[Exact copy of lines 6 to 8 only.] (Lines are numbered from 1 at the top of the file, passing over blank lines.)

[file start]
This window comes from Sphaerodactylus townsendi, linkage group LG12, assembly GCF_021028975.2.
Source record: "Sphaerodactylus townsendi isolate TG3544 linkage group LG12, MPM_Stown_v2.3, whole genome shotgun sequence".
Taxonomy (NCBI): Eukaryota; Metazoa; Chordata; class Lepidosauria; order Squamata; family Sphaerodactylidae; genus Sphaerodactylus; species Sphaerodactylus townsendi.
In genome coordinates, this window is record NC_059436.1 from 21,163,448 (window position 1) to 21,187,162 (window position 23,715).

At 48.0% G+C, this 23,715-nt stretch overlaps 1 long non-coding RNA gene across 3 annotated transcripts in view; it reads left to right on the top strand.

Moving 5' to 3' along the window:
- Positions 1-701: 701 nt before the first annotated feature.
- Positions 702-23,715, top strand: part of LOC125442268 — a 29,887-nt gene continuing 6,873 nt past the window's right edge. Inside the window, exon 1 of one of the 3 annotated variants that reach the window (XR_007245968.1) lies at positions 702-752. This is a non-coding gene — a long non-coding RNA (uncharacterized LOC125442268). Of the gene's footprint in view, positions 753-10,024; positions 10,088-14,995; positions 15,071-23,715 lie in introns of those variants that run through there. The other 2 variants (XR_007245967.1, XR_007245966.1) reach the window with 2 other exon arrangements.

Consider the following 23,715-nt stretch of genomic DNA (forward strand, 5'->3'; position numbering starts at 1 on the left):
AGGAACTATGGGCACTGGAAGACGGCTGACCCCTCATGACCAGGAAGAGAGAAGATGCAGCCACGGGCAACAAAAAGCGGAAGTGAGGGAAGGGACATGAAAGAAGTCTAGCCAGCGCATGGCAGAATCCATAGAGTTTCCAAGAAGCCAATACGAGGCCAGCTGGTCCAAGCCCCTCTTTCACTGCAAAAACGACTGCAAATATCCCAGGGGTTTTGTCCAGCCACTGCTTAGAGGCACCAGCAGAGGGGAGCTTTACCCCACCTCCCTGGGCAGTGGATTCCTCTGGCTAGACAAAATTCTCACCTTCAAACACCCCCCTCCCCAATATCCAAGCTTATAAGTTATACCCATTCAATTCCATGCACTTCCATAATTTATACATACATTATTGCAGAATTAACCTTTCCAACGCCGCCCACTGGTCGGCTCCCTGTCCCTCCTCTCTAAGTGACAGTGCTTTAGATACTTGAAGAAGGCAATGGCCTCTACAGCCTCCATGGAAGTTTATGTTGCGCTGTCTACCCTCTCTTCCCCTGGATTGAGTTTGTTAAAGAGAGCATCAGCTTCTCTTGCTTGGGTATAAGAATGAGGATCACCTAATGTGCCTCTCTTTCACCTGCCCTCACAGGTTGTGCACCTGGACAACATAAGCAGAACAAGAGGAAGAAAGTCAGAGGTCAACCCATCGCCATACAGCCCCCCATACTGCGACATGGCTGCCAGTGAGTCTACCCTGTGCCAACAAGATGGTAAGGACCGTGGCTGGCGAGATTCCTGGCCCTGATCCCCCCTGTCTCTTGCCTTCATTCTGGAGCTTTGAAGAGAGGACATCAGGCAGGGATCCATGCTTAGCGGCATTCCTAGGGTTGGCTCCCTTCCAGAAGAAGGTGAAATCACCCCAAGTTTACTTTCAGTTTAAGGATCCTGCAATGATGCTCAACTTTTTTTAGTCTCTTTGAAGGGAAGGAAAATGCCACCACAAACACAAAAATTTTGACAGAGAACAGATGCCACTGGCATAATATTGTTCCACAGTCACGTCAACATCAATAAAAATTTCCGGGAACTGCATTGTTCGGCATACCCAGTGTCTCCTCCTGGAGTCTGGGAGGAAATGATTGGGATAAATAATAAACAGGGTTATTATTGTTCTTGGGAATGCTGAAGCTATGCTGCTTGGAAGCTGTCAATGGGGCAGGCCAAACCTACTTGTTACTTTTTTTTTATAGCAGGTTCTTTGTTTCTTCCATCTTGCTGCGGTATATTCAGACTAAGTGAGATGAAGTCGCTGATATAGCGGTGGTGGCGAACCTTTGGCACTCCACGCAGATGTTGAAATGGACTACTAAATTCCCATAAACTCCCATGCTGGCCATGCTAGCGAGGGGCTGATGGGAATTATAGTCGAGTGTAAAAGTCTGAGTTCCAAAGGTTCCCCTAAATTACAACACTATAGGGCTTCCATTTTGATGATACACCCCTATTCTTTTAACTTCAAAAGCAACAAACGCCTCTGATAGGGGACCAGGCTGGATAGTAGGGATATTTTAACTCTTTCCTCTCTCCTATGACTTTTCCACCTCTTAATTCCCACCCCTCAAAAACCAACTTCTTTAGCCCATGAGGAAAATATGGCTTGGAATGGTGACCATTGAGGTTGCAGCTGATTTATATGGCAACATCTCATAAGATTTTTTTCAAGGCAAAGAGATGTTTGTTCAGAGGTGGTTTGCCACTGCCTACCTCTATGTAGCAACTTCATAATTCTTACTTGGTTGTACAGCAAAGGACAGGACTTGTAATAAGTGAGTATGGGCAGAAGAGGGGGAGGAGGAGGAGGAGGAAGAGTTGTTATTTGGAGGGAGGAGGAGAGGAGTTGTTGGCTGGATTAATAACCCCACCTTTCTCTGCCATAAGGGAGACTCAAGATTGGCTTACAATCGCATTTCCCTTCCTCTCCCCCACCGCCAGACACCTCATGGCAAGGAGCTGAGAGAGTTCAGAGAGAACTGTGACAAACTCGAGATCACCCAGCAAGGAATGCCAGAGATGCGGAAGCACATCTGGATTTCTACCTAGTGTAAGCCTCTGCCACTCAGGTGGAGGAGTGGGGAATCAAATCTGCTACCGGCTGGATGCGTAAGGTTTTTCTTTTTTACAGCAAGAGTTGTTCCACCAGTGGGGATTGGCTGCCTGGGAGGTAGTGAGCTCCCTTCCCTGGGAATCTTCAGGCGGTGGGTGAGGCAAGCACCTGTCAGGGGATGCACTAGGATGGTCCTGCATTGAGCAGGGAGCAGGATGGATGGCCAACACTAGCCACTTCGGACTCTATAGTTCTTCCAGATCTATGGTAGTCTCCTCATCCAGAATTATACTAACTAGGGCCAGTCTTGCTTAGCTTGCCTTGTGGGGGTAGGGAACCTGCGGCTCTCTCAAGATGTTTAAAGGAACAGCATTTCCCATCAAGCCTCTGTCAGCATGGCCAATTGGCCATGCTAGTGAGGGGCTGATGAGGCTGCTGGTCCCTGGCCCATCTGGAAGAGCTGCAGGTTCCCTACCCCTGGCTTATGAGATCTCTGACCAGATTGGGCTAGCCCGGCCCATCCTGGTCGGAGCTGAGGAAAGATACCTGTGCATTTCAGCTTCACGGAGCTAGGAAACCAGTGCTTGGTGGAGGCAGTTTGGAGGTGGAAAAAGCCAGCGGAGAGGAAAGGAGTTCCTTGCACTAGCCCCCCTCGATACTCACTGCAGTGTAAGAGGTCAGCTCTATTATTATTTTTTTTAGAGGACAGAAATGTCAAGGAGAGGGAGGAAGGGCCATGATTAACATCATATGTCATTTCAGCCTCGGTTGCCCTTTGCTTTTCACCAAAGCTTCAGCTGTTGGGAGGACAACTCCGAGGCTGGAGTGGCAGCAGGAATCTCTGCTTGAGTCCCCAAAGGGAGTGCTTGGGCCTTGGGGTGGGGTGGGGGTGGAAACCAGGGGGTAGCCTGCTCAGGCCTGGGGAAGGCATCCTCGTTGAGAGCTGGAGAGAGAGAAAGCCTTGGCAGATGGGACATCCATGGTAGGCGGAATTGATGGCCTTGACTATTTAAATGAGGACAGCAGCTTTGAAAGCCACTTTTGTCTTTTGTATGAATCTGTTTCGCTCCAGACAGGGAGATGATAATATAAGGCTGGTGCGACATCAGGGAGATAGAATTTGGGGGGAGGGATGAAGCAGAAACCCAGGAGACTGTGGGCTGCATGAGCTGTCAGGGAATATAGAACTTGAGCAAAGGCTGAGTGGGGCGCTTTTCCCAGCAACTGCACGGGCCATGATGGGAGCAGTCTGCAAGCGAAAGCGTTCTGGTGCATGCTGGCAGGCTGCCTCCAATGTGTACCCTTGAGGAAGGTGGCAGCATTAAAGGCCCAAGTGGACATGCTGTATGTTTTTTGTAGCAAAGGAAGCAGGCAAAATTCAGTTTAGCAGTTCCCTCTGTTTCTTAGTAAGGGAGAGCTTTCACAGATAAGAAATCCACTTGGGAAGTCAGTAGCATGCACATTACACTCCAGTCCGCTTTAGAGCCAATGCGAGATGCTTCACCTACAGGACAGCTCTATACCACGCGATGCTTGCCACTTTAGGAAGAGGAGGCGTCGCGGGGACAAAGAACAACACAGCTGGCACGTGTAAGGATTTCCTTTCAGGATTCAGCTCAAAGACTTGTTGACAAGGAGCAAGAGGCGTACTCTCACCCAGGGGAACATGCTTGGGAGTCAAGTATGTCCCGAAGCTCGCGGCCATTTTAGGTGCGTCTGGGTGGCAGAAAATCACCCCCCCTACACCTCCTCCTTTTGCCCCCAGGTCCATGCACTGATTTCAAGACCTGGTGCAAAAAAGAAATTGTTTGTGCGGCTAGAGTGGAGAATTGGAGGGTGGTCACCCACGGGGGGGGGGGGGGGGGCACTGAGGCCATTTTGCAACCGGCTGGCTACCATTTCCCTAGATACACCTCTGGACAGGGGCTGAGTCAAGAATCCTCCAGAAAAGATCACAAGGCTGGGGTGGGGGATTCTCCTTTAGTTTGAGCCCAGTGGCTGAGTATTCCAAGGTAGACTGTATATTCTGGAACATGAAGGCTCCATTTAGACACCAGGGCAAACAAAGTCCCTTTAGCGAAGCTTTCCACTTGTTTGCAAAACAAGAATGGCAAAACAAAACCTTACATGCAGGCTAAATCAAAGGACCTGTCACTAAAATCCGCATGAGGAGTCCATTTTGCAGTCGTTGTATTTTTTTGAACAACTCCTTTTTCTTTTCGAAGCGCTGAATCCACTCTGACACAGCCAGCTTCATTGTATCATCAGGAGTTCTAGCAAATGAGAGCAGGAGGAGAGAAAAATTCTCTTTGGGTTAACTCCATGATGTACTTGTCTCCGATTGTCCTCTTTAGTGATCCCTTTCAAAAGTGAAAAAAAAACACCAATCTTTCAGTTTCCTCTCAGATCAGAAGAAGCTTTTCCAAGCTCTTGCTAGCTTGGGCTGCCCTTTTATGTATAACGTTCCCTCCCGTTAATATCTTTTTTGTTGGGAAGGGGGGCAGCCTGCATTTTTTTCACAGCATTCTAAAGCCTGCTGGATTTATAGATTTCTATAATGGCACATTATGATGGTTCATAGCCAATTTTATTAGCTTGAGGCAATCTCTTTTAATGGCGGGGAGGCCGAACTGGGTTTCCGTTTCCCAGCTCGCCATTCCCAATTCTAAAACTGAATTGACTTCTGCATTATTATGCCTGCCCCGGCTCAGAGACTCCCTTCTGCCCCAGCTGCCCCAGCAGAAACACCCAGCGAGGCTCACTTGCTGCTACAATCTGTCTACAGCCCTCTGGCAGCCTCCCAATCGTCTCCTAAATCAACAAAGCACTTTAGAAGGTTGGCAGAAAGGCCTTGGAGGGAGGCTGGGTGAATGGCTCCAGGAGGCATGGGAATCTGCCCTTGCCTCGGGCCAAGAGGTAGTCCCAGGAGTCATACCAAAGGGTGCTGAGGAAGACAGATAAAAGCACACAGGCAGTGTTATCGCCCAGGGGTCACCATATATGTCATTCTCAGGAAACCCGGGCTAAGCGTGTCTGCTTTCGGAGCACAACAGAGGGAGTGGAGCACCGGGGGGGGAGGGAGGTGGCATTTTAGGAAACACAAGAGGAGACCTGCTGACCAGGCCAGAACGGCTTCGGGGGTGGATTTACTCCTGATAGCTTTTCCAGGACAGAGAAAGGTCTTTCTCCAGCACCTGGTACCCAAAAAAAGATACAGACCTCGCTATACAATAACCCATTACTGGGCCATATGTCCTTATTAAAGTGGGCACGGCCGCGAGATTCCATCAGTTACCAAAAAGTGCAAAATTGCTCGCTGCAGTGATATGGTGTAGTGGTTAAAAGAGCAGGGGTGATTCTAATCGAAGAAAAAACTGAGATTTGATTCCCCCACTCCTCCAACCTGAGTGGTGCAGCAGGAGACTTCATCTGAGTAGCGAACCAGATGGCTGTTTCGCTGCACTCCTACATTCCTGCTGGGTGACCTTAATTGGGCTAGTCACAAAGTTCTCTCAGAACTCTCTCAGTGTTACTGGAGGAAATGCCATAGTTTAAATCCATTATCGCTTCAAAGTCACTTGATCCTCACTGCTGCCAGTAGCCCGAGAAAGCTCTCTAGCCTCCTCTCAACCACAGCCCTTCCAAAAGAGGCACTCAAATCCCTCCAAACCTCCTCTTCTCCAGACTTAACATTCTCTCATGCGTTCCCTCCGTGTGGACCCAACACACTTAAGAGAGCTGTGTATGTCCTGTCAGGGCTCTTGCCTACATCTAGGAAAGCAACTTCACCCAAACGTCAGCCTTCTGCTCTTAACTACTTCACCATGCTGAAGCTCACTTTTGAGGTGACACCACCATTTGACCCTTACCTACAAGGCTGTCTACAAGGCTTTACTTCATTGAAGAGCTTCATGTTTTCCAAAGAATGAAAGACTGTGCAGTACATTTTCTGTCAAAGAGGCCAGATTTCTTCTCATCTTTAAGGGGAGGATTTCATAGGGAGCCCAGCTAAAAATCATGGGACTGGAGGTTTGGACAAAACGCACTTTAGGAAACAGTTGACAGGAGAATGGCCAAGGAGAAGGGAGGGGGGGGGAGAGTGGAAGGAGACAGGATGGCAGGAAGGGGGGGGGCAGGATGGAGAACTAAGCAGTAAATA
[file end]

Moving 5' to 3' along the window:
- Positions 1-701: 701 nt before the first annotated feature.
- Positions 702-23,715, top strand: part of LOC125442268 — a 29,887-nt gene continuing 6,873 nt past the window's right edge. Inside the window, exon 1 of one of the 3 annotated variants that reach the window (XR_007245968.1) lies at positions 702-752. This is a non-coding gene — a long non-coding RNA (uncharacterized LOC125442268). Of the gene's footprint in view, positions 753-10,024; positions 10,088-14,995; positions 15,071-23,715 lie in introns of those variants that run through there. The other 2 variants (XR_007245967.1, XR_007245966.1) reach the window with 2 other exon arrangements.